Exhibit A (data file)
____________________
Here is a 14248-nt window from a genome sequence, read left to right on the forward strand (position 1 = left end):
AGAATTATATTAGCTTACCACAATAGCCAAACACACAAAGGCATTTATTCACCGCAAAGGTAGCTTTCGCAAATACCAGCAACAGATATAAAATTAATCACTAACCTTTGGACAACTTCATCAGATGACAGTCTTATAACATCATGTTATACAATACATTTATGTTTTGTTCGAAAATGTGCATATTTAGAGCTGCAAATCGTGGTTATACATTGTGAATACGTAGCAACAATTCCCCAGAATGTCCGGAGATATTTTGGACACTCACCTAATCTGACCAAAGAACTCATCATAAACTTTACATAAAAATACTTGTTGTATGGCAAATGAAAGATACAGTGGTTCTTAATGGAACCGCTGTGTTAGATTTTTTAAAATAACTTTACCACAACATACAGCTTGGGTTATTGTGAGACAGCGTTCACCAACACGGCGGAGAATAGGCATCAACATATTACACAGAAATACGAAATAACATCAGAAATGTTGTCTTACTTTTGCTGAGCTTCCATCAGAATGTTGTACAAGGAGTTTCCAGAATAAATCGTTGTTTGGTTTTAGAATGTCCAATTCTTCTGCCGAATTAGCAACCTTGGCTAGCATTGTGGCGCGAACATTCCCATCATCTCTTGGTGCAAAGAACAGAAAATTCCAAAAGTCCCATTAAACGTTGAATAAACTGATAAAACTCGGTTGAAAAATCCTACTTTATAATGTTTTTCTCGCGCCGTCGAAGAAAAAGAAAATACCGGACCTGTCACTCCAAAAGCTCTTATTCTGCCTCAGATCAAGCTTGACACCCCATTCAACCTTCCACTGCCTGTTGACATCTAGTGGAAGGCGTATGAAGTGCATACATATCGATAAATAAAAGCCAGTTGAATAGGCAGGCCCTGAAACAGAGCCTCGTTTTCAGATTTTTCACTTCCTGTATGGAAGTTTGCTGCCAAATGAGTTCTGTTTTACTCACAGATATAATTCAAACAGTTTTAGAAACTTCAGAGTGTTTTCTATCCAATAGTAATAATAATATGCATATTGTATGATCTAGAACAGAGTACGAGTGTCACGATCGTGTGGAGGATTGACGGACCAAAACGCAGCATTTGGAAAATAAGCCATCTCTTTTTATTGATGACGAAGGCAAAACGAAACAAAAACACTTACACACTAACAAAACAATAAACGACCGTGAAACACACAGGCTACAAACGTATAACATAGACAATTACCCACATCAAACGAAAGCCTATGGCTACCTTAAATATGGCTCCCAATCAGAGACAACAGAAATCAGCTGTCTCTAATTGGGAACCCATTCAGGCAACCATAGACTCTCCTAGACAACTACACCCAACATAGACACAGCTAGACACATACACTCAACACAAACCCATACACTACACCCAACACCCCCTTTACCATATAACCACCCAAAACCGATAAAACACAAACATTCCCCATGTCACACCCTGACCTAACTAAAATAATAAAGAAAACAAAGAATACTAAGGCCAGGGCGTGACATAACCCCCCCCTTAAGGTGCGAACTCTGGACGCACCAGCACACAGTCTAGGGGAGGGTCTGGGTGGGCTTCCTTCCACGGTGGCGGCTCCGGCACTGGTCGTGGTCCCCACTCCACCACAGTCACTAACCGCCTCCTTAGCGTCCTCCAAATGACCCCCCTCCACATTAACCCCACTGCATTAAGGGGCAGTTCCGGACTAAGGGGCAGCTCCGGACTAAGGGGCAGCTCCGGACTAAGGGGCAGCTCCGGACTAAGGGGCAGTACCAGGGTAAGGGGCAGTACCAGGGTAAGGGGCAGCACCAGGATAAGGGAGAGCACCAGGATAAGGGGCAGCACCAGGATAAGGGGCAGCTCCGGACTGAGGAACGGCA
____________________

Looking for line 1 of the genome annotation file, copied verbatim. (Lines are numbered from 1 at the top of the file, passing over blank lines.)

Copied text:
Here is a 14248-nt window from a genome sequence, read left to right on the forward strand (position 1 = left end):